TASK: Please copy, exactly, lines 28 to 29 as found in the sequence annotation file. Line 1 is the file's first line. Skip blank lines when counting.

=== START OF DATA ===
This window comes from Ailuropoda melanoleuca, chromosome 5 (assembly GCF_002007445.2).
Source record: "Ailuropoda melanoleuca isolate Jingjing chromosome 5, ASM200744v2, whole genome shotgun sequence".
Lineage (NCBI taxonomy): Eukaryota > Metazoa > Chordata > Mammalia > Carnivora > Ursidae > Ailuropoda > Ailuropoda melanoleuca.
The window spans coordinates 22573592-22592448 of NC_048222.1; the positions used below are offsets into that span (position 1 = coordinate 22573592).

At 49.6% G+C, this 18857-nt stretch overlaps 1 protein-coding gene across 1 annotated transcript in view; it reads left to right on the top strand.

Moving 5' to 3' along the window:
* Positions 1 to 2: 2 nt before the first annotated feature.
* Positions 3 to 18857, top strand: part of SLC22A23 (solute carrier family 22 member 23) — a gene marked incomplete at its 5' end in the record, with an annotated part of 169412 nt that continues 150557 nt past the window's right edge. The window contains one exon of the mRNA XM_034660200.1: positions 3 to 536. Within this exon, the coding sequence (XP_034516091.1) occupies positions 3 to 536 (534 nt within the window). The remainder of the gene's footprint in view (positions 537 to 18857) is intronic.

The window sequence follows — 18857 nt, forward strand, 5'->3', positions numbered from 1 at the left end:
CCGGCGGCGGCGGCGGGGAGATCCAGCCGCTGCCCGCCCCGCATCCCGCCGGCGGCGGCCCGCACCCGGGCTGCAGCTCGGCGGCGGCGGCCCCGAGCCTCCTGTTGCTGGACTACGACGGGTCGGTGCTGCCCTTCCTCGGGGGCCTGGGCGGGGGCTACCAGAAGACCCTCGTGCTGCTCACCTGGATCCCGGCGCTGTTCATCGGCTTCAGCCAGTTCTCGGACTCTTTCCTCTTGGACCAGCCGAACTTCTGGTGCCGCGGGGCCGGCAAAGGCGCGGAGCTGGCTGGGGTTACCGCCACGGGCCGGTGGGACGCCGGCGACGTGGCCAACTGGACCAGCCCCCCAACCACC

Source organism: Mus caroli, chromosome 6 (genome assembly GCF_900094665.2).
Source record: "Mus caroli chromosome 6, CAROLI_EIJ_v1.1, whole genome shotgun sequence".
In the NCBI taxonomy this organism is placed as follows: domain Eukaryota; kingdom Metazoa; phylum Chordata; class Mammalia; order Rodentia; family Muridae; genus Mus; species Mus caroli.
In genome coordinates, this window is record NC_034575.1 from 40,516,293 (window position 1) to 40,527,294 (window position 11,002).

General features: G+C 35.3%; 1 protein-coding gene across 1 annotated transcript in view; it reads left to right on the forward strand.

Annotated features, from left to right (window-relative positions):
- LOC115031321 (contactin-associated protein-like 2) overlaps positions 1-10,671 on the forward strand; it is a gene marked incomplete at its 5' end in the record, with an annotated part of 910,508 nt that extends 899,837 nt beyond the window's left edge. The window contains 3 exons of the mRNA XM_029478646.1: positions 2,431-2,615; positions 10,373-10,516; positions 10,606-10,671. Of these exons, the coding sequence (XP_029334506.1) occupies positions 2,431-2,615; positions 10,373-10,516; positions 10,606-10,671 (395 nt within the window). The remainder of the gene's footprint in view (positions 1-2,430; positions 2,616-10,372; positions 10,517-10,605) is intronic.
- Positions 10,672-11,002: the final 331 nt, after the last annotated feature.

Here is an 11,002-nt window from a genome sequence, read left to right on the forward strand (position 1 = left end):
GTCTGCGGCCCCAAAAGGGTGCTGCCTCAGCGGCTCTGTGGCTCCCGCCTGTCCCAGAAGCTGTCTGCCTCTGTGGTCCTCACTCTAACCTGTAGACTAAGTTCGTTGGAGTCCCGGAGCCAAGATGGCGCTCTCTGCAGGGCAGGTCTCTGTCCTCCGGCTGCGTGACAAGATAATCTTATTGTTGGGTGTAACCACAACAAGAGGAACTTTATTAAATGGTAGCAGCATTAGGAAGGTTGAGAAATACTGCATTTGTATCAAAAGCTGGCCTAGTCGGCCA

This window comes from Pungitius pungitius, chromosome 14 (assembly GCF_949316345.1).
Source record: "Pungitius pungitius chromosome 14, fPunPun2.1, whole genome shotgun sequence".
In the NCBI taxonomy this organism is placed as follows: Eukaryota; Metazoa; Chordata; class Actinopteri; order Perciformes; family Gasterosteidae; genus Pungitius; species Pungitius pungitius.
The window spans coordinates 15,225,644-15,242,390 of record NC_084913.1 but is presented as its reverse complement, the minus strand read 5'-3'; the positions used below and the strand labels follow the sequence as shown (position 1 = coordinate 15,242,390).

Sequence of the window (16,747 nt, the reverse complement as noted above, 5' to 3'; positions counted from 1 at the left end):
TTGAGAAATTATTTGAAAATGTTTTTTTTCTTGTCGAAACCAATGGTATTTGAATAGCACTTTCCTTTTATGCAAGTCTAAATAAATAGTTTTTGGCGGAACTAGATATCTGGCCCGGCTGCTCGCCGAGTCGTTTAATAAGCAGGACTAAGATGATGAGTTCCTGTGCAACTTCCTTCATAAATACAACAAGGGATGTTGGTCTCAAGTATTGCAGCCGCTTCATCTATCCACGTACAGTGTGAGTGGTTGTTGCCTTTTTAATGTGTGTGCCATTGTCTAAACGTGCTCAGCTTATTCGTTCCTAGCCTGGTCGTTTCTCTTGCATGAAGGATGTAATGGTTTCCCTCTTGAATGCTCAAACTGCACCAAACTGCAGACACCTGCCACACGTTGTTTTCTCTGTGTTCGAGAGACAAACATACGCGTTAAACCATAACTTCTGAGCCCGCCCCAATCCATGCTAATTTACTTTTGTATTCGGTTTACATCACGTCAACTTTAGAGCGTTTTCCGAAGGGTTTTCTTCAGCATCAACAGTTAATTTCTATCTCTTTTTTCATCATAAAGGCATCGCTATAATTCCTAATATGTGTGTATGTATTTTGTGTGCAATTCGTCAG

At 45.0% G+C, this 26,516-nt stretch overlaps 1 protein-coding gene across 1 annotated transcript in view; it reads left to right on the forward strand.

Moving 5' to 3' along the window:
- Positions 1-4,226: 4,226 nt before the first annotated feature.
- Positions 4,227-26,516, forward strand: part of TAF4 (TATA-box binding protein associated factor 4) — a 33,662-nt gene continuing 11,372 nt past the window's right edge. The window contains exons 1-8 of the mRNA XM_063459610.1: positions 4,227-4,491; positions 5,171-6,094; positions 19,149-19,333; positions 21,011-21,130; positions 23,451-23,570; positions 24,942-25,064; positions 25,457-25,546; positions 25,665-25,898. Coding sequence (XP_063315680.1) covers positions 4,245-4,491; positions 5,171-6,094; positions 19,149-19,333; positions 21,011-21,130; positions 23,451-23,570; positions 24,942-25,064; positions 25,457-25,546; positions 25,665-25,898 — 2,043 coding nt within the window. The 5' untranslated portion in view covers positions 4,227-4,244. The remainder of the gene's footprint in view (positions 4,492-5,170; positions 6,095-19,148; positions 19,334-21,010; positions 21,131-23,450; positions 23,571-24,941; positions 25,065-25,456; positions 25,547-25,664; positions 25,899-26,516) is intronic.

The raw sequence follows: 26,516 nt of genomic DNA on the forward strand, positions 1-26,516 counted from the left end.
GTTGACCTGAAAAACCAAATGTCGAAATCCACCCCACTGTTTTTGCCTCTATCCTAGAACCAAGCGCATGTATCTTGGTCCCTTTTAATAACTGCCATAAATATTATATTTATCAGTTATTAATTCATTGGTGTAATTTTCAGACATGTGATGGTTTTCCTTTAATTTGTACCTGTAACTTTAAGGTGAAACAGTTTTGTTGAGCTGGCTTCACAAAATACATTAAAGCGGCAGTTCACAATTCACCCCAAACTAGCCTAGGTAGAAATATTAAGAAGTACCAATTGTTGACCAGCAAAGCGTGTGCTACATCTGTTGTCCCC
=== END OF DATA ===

Moving 5' to 3' along the window:
- Positions 1-4,226: 4,226 nt before the first annotated feature.